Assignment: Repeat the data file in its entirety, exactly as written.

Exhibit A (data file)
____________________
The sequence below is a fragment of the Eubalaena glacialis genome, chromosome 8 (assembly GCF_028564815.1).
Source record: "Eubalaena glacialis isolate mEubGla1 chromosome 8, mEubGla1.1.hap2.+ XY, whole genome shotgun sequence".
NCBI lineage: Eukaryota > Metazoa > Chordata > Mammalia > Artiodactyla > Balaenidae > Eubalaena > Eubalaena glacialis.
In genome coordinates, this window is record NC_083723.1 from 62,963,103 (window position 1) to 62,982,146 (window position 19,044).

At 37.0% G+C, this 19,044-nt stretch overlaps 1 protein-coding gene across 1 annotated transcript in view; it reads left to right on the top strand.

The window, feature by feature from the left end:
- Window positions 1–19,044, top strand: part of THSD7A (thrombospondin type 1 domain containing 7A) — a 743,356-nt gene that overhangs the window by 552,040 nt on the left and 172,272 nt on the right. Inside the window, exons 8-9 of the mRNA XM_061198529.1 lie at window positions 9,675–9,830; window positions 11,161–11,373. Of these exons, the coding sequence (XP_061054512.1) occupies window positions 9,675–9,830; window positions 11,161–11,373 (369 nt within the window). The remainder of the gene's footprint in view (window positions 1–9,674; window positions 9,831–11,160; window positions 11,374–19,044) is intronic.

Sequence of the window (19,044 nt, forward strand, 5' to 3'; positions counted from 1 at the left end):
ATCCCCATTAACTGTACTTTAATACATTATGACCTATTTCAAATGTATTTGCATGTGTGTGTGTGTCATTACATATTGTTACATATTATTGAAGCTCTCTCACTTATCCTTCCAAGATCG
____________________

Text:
The sequence below is a fragment of the Eubalaena glacialis genome, chromosome 8 (assembly GCF_028564815.1).
Source record: "Eubalaena glacialis isolate mEubGla1 chromosome 8, mEubGla1.1.hap2.+ XY, whole genome shotgun sequence".
NCBI lineage: Eukaryota > Metazoa > Chordata > Mammalia > Artiodactyla > Balaenidae > Eubalaena > Eubalaena glacialis.
In genome coordinates, this window is record NC_083723.1 from 62,963,103 (window position 1) to 62,982,146 (window position 19,044).

At 37.0% G+C, this 19,044-nt stretch overlaps 1 protein-coding gene across 1 annotated transcript in view; it reads left to right on the top strand.

The window, feature by feature from the left end:
- Window positions 1–19,044, top strand: part of THSD7A (thrombospondin type 1 domain containing 7A) — a 743,356-nt gene that overhangs the window by 552,040 nt on the left and 172,272 nt on the right. Inside the window, exons 8-9 of the mRNA XM_061198529.1 lie at window positions 9,675–9,830; window positions 11,161–11,373. Of these exons, the coding sequence (XP_061054512.1) occupies window positions 9,675–9,830; window positions 11,161–11,373 (369 nt within the window). The remainder of the gene's footprint in view (window positions 1–9,674; window positions 9,831–11,160; window positions 11,374–19,044) is intronic.

Sequence of the window (19,044 nt, forward strand, 5' to 3'; positions counted from 1 at the left end):
ATCCCCATTAACTGTACTTTAATACATTATGACCTATTTCAAATGTATTTGCATGTGTGTGTGTGTCATTACATATTGTTACATATTATTGAAGCTCTCTCACTTATCCTTCCAAGATCG